Steps that Turkish lenders Işbank and DenizBank took to suspend the use of the Russian payment system Mir make a lot of sense, a senior U.S. administration official said on Tuesday, adding that the United States expects more banks will cut off Mir over sanctions risk.
Işbank and DenizBank on Monday announced separately they had suspended the use of Mir after the United States warned it would target people and entities if they are found helping Moscow skirt financial sanctions.
Washington expanded its sanctions last week to include the head of the entity running the payment system, which is popular with the tens of thousands of Russian tourists who arrived in Türkiye this year.
The suspension by two of the five Turkish banks that had been using Mir reflects their efforts to avoid the financial crossfire between the West and Russia, as the Turkish government takes a balanced diplomatic stance.
“The steps these banks took make a lot of sense. Cutting off Mir is one of the best ways to protect a bank from the sanctions risk that comes from doing business with Russia,” the U.S. official said, speaking on condition of anonymity. “We expect more banks to cut off Mir because they don’t want to risk being on the wrong side of the coalition’s sanctions.”
The importance of Mir cards for Russians rose substantially this year after U.S. payments firms Visa and Mastercard suspended operations in Russia and their cards issued in Russia stopped working abroad.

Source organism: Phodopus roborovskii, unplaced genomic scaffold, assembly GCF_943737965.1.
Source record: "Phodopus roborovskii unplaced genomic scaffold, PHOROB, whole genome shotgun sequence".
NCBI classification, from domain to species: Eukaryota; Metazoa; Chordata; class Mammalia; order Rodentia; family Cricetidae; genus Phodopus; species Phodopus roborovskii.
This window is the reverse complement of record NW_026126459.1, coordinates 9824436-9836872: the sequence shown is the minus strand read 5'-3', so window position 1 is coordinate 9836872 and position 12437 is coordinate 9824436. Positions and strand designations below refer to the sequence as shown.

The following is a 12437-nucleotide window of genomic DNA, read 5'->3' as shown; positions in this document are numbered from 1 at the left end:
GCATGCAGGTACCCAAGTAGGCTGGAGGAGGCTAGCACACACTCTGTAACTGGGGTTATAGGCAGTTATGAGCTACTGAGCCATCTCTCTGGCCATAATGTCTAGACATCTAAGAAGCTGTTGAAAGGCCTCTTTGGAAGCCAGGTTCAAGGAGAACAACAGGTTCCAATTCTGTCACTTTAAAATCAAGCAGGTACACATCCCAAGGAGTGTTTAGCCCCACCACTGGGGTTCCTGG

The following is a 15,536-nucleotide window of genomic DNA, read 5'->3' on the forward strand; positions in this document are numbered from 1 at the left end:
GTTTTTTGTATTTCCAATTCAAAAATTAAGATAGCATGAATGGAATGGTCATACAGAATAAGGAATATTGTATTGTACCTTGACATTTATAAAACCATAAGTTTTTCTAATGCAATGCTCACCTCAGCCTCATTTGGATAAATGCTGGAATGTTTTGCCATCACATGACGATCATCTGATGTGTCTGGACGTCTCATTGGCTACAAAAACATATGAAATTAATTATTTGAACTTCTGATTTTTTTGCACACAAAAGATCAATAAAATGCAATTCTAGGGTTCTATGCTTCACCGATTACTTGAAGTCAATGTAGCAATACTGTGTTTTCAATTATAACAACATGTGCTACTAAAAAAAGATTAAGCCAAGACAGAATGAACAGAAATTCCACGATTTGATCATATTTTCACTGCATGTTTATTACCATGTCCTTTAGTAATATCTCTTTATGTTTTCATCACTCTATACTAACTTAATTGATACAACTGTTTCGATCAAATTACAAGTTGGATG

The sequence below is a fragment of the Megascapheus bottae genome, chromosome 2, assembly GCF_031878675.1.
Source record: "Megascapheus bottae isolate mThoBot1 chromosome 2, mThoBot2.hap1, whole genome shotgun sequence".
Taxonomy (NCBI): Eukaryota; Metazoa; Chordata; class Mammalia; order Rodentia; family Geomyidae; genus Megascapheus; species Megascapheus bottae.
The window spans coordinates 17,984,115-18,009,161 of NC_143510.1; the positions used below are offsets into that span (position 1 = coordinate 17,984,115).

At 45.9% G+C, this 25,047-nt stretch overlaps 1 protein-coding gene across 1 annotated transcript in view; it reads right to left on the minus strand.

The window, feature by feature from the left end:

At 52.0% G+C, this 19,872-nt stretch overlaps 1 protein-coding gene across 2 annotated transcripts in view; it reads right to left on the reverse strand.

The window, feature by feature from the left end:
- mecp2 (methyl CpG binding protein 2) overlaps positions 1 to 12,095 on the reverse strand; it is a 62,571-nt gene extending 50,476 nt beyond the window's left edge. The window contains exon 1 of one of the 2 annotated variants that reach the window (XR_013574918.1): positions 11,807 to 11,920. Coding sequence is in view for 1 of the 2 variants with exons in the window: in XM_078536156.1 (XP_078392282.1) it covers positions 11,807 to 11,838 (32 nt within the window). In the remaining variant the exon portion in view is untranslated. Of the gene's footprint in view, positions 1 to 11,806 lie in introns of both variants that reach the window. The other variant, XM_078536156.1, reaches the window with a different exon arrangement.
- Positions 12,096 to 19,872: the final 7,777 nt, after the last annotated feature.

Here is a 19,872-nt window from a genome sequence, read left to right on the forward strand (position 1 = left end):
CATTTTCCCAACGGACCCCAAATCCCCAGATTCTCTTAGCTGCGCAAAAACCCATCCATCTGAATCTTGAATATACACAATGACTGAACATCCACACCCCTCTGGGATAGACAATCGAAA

In addition to Türkiye, Cuba, South Korea, Vietnam and a handful of former Soviet republics accept Mir, which means both “peace” and “world” in Russian, with others such as Iran intending to follow suit soon.
Washington and its allies have imposed several rafts of sanctions targeting Moscow following Russia’s Feb. 24 invasion of Ukraine, including targeting Russian banks and President Vladimir Putin.
NATO member Türkiye has close ties with both Moscow and Kyiv, its Black Sea neighbors. It has criticized Moscow’s invasion and provided Ukraine with arms, including drones, which played a significant role in deterring a Russian advance early in the conflict, while refusing to join the West in imposing sanctions on Russia – a stance that has helped its mediation efforts reap results.
Western nations are growing concerned over increased economic ties between Türkiye and Russia, diplomats say, particularly after several meetings between leaders Recep Tayyip Erdoğan and Vladimir Putin, including last week in Uzbekistan.
Last month the U.S. Treasury sent a letter to big Turkish businesses warning they risked penalties if they maintained commercial ties with sanctioned Russians.
Turkish Finance Minister Nureddin Nebati at the time called concerns over the letter “meaningless.” In April, he said Russian tourists – critical to Türkiye's economy – could easily make payments since the Mir system was growing among Türkiye's banks.
Many Russians have gone to Türkiye since the February invasion left them with few other travel options, and sanctions cut off their use of major U.S. credit cards.
Though the two private lenders suspended Mir, it is still operated by state lenders Halkbank, VakifBank and Ziraat.